Conflict Thesaurus Entry: Sending a Private Message to the Wrong Person

Conflict is very often the magic sauce for generating tension and turning a ho-hum story into one that rivets readers. As such, every scene should contain a struggle of some kind. Maybe it’s an internal tug-of-war having to do with difficult decisions, morals, or temptations. Or it possibly could come from an external source—other characters, unfortunate circumstances, or the force of nature itself.

It’s our hope that this thesaurus will help you come up with meaningful and fitting conflict options for your stories. Think about what your character wants and how best to block them, then choose a source of conflict that will ramp up the tension in each scene.

Conflict: Sending a private message to the wrong person

Category: Power struggles, failures and mistakes, relationship friction, moral dilemmas and temptation, losing an advantage, ego

Accidentally “replying all” to a work email
Replying to an email instead of forwarding the response to someone else
Responding to a group text instead of an individual recipient
Sending a text or email to the wrong person
Accidentally posting a private message to a public forum, discussion board, social media page, etc.

Minor Complications:
Embarrassment over having made a stupid and public mistake
Relationship friction (if the message contained insulting or controversial material)
Time wasted having to do damage control
Distance created between the character and the object of discussion when the latter realizes they were meant to be excluded from the conversation
Decreased productivity due to distraction and worry
A competitive co-worker learning of the character’s plans or ideas and capitalizing on them
The character’s capability and trustworthiness being questioned, resulting in fewer opportunities at work
Losing sleep and experiencing health issues over the situation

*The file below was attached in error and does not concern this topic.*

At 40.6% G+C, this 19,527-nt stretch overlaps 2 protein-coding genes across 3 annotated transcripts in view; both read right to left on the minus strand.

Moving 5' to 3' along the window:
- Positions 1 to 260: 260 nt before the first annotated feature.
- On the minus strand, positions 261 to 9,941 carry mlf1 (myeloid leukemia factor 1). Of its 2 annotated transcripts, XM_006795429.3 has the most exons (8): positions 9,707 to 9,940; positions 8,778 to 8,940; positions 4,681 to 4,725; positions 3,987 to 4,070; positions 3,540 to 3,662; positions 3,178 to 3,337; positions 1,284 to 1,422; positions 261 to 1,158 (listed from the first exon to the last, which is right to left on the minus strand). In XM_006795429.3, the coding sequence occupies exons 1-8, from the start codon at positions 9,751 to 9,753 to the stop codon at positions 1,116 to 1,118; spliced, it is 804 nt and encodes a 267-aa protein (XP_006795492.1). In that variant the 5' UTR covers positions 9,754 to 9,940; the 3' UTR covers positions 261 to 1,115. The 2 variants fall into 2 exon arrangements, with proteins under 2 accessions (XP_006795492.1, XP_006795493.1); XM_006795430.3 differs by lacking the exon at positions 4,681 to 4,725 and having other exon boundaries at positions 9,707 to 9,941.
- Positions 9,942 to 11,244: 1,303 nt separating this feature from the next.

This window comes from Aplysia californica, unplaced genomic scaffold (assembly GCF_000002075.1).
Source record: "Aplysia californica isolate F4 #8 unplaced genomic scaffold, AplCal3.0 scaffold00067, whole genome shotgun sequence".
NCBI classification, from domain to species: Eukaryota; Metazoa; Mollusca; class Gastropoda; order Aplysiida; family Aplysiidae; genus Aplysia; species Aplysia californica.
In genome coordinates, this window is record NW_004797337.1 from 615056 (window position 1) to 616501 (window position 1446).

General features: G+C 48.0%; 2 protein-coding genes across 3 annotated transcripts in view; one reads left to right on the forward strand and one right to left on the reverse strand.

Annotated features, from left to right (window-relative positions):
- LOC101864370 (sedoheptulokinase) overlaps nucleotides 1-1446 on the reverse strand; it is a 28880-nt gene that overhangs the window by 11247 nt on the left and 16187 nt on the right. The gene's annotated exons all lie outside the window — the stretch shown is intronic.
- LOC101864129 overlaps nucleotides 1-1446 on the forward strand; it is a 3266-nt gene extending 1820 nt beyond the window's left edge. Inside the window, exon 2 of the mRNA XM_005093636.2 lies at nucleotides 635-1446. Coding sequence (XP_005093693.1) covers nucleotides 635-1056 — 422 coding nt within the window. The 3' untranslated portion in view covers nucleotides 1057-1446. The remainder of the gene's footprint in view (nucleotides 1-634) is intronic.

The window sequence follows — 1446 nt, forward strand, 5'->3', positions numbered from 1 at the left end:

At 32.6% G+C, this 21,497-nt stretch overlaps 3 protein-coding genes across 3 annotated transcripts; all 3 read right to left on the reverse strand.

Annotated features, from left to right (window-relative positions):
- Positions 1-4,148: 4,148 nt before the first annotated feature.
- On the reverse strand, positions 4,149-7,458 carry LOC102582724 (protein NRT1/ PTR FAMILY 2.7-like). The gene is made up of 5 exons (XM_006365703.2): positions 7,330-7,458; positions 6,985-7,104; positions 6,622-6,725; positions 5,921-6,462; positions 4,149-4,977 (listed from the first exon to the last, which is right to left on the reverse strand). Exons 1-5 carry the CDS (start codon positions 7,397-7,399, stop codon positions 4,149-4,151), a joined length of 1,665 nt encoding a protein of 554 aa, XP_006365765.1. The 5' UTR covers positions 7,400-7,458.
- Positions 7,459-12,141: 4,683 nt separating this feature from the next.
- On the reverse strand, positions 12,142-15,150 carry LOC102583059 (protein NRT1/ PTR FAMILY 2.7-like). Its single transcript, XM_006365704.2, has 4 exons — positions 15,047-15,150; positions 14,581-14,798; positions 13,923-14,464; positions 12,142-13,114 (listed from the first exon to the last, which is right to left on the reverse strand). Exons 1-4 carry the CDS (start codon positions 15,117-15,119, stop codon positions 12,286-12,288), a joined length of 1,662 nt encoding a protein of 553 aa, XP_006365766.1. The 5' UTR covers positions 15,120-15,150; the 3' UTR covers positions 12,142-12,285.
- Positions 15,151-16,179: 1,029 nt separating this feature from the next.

Potentially Disastrous Results:
Being fired for using work email for inappropriate purposes (sexting, propositioning a co-worker, harassing them, etc.)
Getting fired because the contents of the message resulted in lost revenue, lost clients, or public blowback for the company
Being arrested or sued (if the contents suggested illegal activity by the character)
The recipient copying and distributing the message publicly
A personal secret being shared with a stranger or rival rather than a trusted confidant
A relationship ending because of what was said in the message
Being blackmailed by the recipient in exchange for their silence
Developing serious health problems, such as hypertension, an ulcer, or depression

Possible Internal Struggles (Inner Conflict):
Shame over what the message revealed (prejudice on the character’s part, a flaw such as cruelty or pettiness, etc.)
Feeling insecure around the involved parties
Worrying over possible long-term effects from what happened
Wanting to hide rather than confront or face those involved
Being tempted to lie about the circumstances to minimize the damage
Guilt over trouble the event has caused for loved ones or co-workers

People Who Could Be Negatively Affected: The recipient(s), the subject of the message, other loved ones or co-workers (depending on where the mistake took place)

Resulting Emotions: Anxiety, appalled, apprehension, defensiveness, desperation, devastation, disbelief, dread, embarrassment, fear, flustered, guilt, humiliation, insecurity, nervousness, paranoia, regret, self-pity, shame, shock, unease, vulnerability, worry

Personality Flaws that May Make the Situation Worse: Catty, cocky, defensive, melodramatic, paranoid

Positive Outcomes: 
Learning to be more careful in the future about written communication
Seeing a blind spot in their character (a flaw or ideology) and determining to change it
Recognizing that gossip is hurtful and divisive and resolving to stop doing it
A necessary conversation being started that the character otherwise wouldn’t have initiated
The object of the discussion hearing a truth that would never have been purposely shared

If you’re interested in other conflict options, you can find them here.


Becca Puglisi is an international speaker, writing coach, and bestselling author of The Emotion Thesaurus and its sequels. Her books are available in five languages, are sourced by US universities, and are used by novelists, screenwriters, editors, and psychologists around the world. She is passionate about learning and sharing her knowledge with others through her Writers Helping Writers blog and via One Stop For Writers—a powerhouse online library created to help writers elevate their storytelling. You can find Becca online at both of these spots, as well as on Facebook and Twitter.
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Jan Sikes
Jan Sikes
11 months ago

That could definitely make for a sticky situation! Great post!